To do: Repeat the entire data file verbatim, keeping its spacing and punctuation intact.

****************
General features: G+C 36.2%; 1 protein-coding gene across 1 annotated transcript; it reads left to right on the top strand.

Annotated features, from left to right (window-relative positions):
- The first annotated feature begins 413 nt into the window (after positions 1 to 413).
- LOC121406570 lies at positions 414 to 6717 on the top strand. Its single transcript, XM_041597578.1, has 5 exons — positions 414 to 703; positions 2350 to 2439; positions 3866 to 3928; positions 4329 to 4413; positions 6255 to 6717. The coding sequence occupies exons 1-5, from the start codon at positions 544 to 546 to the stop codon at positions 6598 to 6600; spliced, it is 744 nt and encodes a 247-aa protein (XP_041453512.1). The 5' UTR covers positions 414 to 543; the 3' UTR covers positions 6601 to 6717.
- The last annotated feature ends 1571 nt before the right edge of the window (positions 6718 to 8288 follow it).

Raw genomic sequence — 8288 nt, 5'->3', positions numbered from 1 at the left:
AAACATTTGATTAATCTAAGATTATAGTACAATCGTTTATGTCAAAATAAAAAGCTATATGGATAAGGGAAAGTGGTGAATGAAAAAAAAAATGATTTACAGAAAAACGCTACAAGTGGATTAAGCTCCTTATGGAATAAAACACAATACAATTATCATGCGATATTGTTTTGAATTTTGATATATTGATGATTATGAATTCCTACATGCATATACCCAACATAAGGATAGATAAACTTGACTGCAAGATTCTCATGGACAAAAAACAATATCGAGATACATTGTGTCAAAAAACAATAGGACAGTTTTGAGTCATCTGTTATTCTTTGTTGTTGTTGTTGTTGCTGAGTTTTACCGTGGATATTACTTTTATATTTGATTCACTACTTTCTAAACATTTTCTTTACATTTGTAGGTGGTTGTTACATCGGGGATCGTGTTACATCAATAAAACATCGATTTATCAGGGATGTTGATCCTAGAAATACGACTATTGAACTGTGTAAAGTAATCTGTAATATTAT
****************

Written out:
General features: G+C 36.2%; 1 protein-coding gene across 1 annotated transcript; it reads left to right on the top strand.

Annotated features, from left to right (window-relative positions):
- The first annotated feature begins 413 nt into the window (after positions 1 to 413).
- LOC121406570 lies at positions 414 to 6717 on the top strand. Its single transcript, XM_041597578.1, has 5 exons — positions 414 to 703; positions 2350 to 2439; positions 3866 to 3928; positions 4329 to 4413; positions 6255 to 6717. The coding sequence occupies exons 1-5, from the start codon at positions 544 to 546 to the stop codon at positions 6598 to 6600; spliced, it is 744 nt and encodes a 247-aa protein (XP_041453512.1). The 5' UTR covers positions 414 to 543; the 3' UTR covers positions 6601 to 6717.
- The last annotated feature ends 1571 nt before the right edge of the window (positions 6718 to 8288 follow it).

Raw genomic sequence — 8288 nt, 5'->3', positions numbered from 1 at the left:
AAACATTTGATTAATCTAAGATTATAGTACAATCGTTTATGTCAAAATAAAAAGCTATATGGATAAGGGAAAGTGGTGAATGAAAAAAAAAATGATTTACAGAAAAACGCTACAAGTGGATTAAGCTCCTTATGGAATAAAACACAATACAATTATCATGCGATATTGTTTTGAATTTTGATATATTGATGATTATGAATTCCTACATGCATATACCCAACATAAGGATAGATAAACTTGACTGCAAGATTCTCATGGACAAAAAACAATATCGAGATACATTGTGTCAAAAAACAATAGGACAGTTTTGAGTCATCTGTTATTCTTTGTTGTTGTTGTTGTTGCTGAGTTTTACCGTGGATATTACTTTTATATTTGATTCACTACTTTCTAAACATTTTCTTTACATTTGTAGGTGGTTGTTACATCGGGGATCGTGTTACATCAATAAAACATCGATTTATCAGGGATGTTGATCCTAGAAATACGACTATTGAACTGTGTAAAGTAATCTGTAATATTAT